Sunday, August 30, 2015

JOHNNY DARK (1954)



This Universal International release is a fast-paced film about a talented, young and ambitious automobile engineer working for an independent manufacturer. An outstanding poster illustration tells all you need to know about this movie. 

It is an early “vehicle” for Tony Curtis, which co-stars his love interest, also on a career upswing, Piper Laurie, as an up and coming automotive designer. The only ground-breaking aspect of the film. Most of the film includes the mundane happenings of engine tests with racing being a good barometer for improving automobiles. The stodgy automotive CEO wants no part of any sports car in his lineup, however, demanding employees stick with cars that seat six, the standard American family. By film’s end, he softens his stand, finding a place for a sporty model in the company’s roster after our hero wins a major race in one. Worth a look for vintage automotive enthusiasts as there are real driving sequences in actual period sports cars. Interesting if not exciting. Beyond that it is standard fare for the period with studio backdrop shots of Curtis “speeding” ahead of the stock studio backdrop competition. 

I imagine this was a must see for teen fans of Curtis and Laurie with many licensed drivers leaving the theater wanting to get their hands on a Jaguar XK120.

Sunday, August 23, 2015

FRONTIER RANGERS (1959)



If this smells to you like an early TV series, you would be right. Not much to add here. It is compiled from edited episodes of the series “Northwest Passage” distributed by MGM, not Disney. These edits make the “movie” highly episodic finding yourself off-subject more than once. Surprisingly, some of the action can be a bloody affair as Indians succumb to a well-placed hatchet in the chest or head. Nothing gory as the series was broadcast in black and white. Still, a definitive way to expire. An embarrassing, child-like opening theme song sets the stage for kids in boomer land. Much of the background music is hacked together with some unusual results. Mostly shot under studio lights on a sound-stage, it is made worse by studio-enhanced vocals and obvious stuntmen stepping in for Keith Larson (handsome hero hatchet king) or sidekick Buddy Ebsen for levity. Don Burnett makes up the trio. On the positive side, there are outdoor scenes (perhaps reused from feature films) making it all look rather authentic. As a TV series, I can imagine a 10-year old looking forward to the next episode. The actors do their best to sell the story.

Sunday, August 9, 2015

CRIME WAVE (1954)


This taut film is a good one of the era. Plenty of Los Angeles location filming helping to carry off the believability factor. A world-weary, disgruntled and toothpick-chewing Sterling Hayden plays a detective without much compassion. His “driving” in the studio prop auto is hilarious as he stares out the windshield, mesmerized by traffic, as the car rocks back and forth in repetition. He had just played a policeman in “Suddenly” in which any tender piece of dialogue was delivered with the sensitivity of a WWF wrestler. Once again Ted De Corsia plays a mobster. After release from prison his latest robbery scheme pressures former cellmate, Gene Nelson, to join in. Now going legit, Nelson wants no part of it. But after his wife’s life is held accountable he plays along for her safety. And with clever end results. Phyllis Kirk plays the wife, here reunited with her co-star from, “House of Wax,” the soon to be renamed, Charles Buchinsky. Timothy Carey’s uncredited role as “Johnny” is about as creepy as it gets. His cult status character has significant mental and emotional problems. He almost seems out of place in the film since we have no connection to him before he just shows up in the last third of the film. And is unforgettable. In the end, there is a beating heart inside Hayden and understands Nelson’s motive for eluding the authorities.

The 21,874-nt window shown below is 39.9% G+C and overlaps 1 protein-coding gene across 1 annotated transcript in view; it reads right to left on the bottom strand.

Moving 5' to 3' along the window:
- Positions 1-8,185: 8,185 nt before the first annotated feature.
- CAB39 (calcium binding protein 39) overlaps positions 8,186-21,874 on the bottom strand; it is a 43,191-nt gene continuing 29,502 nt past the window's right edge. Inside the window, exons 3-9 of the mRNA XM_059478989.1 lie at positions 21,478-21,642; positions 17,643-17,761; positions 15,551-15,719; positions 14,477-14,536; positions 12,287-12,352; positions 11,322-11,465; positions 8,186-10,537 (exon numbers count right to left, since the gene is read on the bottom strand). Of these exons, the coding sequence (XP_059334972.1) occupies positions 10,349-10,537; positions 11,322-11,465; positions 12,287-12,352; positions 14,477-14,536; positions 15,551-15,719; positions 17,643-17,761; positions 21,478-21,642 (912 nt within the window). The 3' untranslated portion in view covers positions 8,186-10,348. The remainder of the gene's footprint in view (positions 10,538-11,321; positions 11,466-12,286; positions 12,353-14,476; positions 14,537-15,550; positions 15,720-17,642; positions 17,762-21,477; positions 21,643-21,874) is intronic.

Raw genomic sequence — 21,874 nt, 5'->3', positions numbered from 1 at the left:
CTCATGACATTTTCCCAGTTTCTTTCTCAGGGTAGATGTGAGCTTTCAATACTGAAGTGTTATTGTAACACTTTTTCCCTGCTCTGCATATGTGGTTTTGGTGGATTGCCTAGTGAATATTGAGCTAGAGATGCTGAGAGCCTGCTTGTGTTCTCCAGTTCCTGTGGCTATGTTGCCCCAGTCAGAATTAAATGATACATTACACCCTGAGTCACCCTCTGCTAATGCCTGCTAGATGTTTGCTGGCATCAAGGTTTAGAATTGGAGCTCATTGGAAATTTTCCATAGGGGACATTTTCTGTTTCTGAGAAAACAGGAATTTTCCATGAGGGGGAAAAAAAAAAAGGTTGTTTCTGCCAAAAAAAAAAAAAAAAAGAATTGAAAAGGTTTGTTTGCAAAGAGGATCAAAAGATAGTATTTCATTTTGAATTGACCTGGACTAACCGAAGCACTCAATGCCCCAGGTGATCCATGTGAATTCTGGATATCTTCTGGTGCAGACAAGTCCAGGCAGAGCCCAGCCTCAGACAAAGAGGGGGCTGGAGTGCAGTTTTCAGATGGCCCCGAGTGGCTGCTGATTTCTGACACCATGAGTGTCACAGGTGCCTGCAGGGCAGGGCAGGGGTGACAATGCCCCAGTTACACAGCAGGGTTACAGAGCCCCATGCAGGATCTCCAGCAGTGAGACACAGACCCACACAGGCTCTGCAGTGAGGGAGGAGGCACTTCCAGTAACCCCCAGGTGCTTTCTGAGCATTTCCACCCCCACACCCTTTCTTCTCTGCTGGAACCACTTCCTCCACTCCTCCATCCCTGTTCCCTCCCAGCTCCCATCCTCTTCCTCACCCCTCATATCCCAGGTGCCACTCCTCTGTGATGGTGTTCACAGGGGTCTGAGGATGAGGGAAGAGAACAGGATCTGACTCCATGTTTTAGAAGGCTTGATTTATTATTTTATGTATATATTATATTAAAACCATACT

Sunday, August 2, 2015

THEY WON'T BELIEVE ME (1947)


Robert Young is good as a philandering coward (against type), equally tender and pathetic. Young’s wife is not as good looking as the other female costars. He realizes this rather quickly. He and Jane Greer have plans but Young cannot leave his wife’s money and Young and Greer go their separate ways. Enter Susan Hayward, his 2nd fling, who has a manipulative mind of her own. After sending his wife divorce papers, Young plans to run away with Hayward, but their late night automobile accident kills her beyond identification. Apparently they could not find her teeth. During the same period, unknown to Young, his wife accidentally falls to her death at her favorite spot near their ranch. Everyone assumes the auto victim was his wife and Young plays along. This could actually work out for him. He would kill his wife and no one will know the difference. After discovering his wife’s body, he stupidly dumps her in the nearby pond. No one will ever find her floating on the surface.



The ending may be the most unbelievable thing about this film. The movie is told through flashbacks as Young testifies under oath he did not kill his wife but his story seems so unbelievable, even he finds it all hard to believe, and is convinced the jury will convict him. As the verdict starts to be read there is a close up of a screaming courtroom witness. The camera fixes on Young who is about to roll (not jump) out the window to certain death. The court police officer pulls his gun and kills him. Nobody is going to commit suicide on his watch! With no brief shot of Young dashing out of his chair, immediately followed by the screaming lady, it seems like unfortunate editing. Suspended disbelief I guess. By then, everyone in the theater knows the verdict. This probably worked in 1947. Many rate this film very high. It would rate higher with me if it were not for the aforementioned implausibilities. A well acted drama nonetheless and worth a viewing.